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Sixth Circuit Rules Mask Mandate Didn’t Violate Catholic School’s Religious Freedom


Do mask mandates violate religious freedoms? The 6th Circuit ruled against Resurrection Catholic Elementary School and two parents who challenged the constitutionality of a state mandate to wear masks as a violation of their religious freedom. The mandate by the Michigan Department of Health and Human Services requires that all persons over the age of five wear a face mask while in public. Exceptions are made for eating and drinking, seeing a physician, certain physical activity, and religious services.

The school in Lansing, Michigan, contends that the mask mandate violates their religious beliefs. The lawsuit claims that masks hides faces “made in God’s image and likeness” and as such violates the 1st Amendment right to free exercise of religious, and the 14th amendment right to equal protection and due process. The school argues that the state of Michigan failed to provide a compelling government interest in forcing students to wear masks while in a religious school in violation of their religious beliefs.

How Does a Court Determine If a Policy Violates Free Exercise of Religion?

Judges determine whether a policy violates freedom of religion through a two-step process. First, the Court decides whether the state has a justified purpose for the policy and whether the stated purpose meets a certain standard. Certain laws require a greater justification. For instance, the government may discriminate based on race but only if the government can provide a compelling government interest – that is the state must have an extremely good reason for making laws that discriminate based on race. On the other hand, laws that discriminate based on income require only a minimal government reason for such laws.

The Court rejected the school’s claim that the state needed to provide a compelling reason to mandate that all persons over five wear a mask in public. Instead, the Court determined that Michigan only has to provide a rational government interest in imposing a mandate. Since controlling the spread of COVID-19 in Michigan is a legitimate state interest, Michigan authorities had met its burden in providing a justification for mandating masks throughout the state.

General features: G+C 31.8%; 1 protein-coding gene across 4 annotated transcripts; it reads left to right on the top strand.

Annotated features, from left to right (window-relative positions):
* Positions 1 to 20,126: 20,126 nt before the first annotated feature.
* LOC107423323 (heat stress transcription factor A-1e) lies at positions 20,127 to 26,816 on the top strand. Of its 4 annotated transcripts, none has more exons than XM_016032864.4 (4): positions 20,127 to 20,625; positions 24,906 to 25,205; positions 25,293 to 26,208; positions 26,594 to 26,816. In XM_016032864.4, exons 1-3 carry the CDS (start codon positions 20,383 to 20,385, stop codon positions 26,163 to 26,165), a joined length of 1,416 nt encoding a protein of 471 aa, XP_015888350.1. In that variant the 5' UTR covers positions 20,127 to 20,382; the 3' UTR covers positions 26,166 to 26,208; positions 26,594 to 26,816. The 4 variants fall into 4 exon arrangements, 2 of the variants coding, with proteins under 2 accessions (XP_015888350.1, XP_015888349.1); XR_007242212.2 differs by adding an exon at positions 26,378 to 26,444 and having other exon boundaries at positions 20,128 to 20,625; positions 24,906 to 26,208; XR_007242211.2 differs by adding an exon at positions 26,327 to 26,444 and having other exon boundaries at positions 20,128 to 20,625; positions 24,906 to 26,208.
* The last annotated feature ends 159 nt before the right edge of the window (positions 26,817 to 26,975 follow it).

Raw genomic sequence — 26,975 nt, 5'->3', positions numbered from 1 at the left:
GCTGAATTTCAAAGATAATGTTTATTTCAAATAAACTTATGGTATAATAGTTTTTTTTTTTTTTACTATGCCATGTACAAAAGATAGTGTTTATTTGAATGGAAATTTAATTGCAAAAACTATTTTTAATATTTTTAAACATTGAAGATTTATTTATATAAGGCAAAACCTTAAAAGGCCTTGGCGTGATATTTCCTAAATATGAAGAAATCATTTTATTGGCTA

The next test is regarding whether the policy is generally applicable. In other words, whether everyone must obey the law, secular or religious, or whether the policy targets a specific group for discrimination. The school argued that the policy is discriminatory because only Christians are burdened by the masks – “Jesus made seeing the other a priority.” The appeals court rejected this rationale as well. The judges concluded that the order was neutral because it applied to all schools.

The 6th Circuit had previously blocked a ban on in-person school classes in 2020. However, the prior case analyzed whether a state order compared school closures with other secular activities that remained open, such as gyms, office buildings, and tanning salons. The Court found that the in-person ban on classrooms was not sufficiently neutral compared to bans with other secular businesses.

The mask mandate does not have the same issues as the in-person school ban. The exceptions for wearing masks for eating and certain physical recreation are shorter in time and less likely to cause transmission of the virus. In contrast, school teachers and children spend hours together in a classroom and are not engaging in an activity that would be inhibited by wearing a mask. Being unable to look at a face is not sufficient grounds to claim that a law is discriminating against religious groups.

Do I Need an Attorney for Assistance With Religious Discrimination?

If you are facing discrimination due to your belief system, there are several legal protections and options available to you. It is in your best interest to consult with a skilled and knowledgeable discrimination lawyer.


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